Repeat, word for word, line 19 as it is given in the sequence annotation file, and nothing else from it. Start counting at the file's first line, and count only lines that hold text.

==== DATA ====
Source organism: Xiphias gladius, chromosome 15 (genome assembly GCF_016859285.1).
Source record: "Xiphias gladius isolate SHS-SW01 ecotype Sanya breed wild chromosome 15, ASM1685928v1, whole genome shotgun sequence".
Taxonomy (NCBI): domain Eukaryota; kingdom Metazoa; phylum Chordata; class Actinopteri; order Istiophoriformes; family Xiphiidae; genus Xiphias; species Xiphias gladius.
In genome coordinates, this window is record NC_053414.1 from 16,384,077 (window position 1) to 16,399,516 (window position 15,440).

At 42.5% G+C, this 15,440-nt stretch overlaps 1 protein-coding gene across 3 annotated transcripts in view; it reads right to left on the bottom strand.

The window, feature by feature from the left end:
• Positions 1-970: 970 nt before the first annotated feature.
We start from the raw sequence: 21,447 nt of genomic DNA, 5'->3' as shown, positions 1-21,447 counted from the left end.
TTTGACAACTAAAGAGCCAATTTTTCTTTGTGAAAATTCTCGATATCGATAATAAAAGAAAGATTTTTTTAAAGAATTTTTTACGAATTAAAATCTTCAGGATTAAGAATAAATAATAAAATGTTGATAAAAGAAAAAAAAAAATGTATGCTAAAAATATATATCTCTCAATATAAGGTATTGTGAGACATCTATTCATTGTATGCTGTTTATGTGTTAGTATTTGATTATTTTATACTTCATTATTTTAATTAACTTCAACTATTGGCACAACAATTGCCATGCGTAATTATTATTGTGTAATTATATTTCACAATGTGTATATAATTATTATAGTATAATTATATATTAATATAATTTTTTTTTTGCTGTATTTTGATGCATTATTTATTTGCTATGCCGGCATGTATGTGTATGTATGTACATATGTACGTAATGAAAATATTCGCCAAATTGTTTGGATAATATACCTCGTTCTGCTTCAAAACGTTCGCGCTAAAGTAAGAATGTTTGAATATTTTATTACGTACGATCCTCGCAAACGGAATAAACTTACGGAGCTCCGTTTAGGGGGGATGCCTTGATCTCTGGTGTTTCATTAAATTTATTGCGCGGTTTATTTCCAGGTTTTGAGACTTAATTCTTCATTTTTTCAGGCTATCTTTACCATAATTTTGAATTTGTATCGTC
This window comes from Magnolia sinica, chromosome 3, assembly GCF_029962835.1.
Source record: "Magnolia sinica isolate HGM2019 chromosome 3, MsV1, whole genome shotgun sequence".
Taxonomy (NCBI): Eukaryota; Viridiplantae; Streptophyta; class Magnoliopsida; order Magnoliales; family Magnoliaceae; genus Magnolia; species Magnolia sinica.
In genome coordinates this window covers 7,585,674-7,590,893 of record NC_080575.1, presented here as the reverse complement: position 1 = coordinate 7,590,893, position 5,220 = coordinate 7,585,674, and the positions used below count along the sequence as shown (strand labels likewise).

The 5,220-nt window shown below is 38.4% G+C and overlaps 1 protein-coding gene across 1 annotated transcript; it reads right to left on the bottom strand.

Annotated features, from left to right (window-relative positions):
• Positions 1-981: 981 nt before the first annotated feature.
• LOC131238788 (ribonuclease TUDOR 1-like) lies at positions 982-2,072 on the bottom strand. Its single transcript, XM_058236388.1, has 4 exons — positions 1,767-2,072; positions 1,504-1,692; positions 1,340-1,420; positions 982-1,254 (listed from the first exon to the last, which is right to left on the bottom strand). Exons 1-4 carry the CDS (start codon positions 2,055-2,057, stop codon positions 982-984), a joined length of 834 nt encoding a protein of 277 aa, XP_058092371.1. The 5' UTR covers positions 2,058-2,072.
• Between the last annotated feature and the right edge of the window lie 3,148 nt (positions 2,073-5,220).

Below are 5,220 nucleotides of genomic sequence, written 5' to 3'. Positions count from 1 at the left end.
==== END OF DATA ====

Below are 5,220 nucleotides of genomic sequence, written 5' to 3'. Positions count from 1 at the left end.